New Drought Projections Released Today – Cantwell Calls for Federal Support of Water Projects, Highlights Work on Yakima Basin Integrated Plan
Cantwell: New drought report shows Pacific Northwest “in the bullseye”
WASHINGTON, D.C. – As the Pacific Northwest continues to experience drought conditions, U.S. Senator Maria Cantwell (D-WA), a senior member of the Senate Committee on Energy and Natural Resources, today spoke at a hearing to address water storage and conservation.
In her remarks, Cantwell underscored the importance of new drought projections released today by the Climate Prediction Center.
“When you said there’s a lot of hot, dry, and more crowded West, you couldn’t have been talking more specifically about the Pacific Northwest, because that is exactly the way we feel,” Cantwell said. “The most recent seasonal drought map definitely put us in the bullseye, as far as that brown area, and it’s no secret that that then is an overlay to some of the challenges we face in fire season as well.”
She also highlighted ongoing water conservation efforts in the Yakima Basin and talked about different methods of storage, like aquifer recharge, that could be implemented in other areas.
“You outlined some, like the ‘smart’ water program and things we were able to help integrate into the Yakima Basin program,” Cantwell said. “Why, at least for areas like the Pacific Northwest, shouldn’t we be focusing more on recharge and integrations, holistic integration plans, like we were going to be able to successfully do in Yakima?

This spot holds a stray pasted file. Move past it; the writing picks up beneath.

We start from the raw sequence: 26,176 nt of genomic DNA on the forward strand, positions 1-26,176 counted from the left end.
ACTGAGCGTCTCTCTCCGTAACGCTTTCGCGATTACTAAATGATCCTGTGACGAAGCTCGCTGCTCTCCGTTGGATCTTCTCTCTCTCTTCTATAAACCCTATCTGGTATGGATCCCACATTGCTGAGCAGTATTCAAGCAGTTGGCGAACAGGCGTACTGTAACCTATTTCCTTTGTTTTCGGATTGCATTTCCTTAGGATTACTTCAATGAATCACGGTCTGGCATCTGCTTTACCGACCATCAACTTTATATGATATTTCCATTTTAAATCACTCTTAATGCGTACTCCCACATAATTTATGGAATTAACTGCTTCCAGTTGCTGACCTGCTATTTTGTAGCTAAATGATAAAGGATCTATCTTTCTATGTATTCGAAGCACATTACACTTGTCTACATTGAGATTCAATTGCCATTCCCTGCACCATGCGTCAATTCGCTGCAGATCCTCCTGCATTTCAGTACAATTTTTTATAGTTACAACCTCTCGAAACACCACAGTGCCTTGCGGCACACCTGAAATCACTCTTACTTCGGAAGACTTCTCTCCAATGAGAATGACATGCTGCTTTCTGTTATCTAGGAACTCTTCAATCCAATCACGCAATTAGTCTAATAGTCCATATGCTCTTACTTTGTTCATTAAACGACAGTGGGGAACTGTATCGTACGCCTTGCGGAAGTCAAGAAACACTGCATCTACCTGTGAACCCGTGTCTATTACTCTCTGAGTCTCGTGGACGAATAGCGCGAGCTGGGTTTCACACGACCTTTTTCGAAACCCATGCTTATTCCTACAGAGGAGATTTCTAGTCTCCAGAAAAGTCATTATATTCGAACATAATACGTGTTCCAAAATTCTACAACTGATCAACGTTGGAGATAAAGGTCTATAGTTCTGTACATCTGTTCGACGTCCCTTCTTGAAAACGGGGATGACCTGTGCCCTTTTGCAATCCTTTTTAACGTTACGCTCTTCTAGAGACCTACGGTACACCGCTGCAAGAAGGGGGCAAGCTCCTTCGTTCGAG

Wesley Hipke, the Recharge Program Manager for the Idaho Department of Water Resources, responded:
“Absolutely. I’ve been doing managed recharge for over 25 years now, and so I’m a big fan of that,” Hipke said. “We need to be flexible enough to take advantage of it when it’s there.”
Cantwell emphasized the need for federal support of water programs that prioritize “smart” solutions and cooperation between stakeholders, as well as the need to work holistically to address wildfires and other natural occurrences that can impact ongoing water restoration projects.
“I also think having robust federal support programs for it, so that people are incented on smart water or on restoration, and you know, doing a better job on coordination,” Cantwell said. “One reason we fought so hard on the fire bill to get new fire funding fixes is because we were doing unbelievable stream restoration work and then we’d have a fire come through and knock it out.”
Senator Cantwell has long prioritized finding integrated and collaborative approaches to address water availability challenges. Earlier this year, she secured the passage of her legislation to authorize the initial phase of the Yakima River Basin Integrated Water Resource Plan, which she first introduced in July 2015 in coordination with a number of local stakeholders including conservation, recreation, agricultural, and municipal leaders, as well as the Confederated Tribes and Bands of the Yakama Nation.
She has also led efforts in Congress to provide more resources for wildfire fighting and forest management. Last Congress, she secured passage of new funding to fix the chronic failures in wildfire funding that have plagued fire-prone communities across the West. Earlier this year, her legislation to bring critical new technology to wildland firefighters across the country was signed into law, and she has repeatedly called on the Trump administration to reverse proposed cuts to the wildland firefighting budget.
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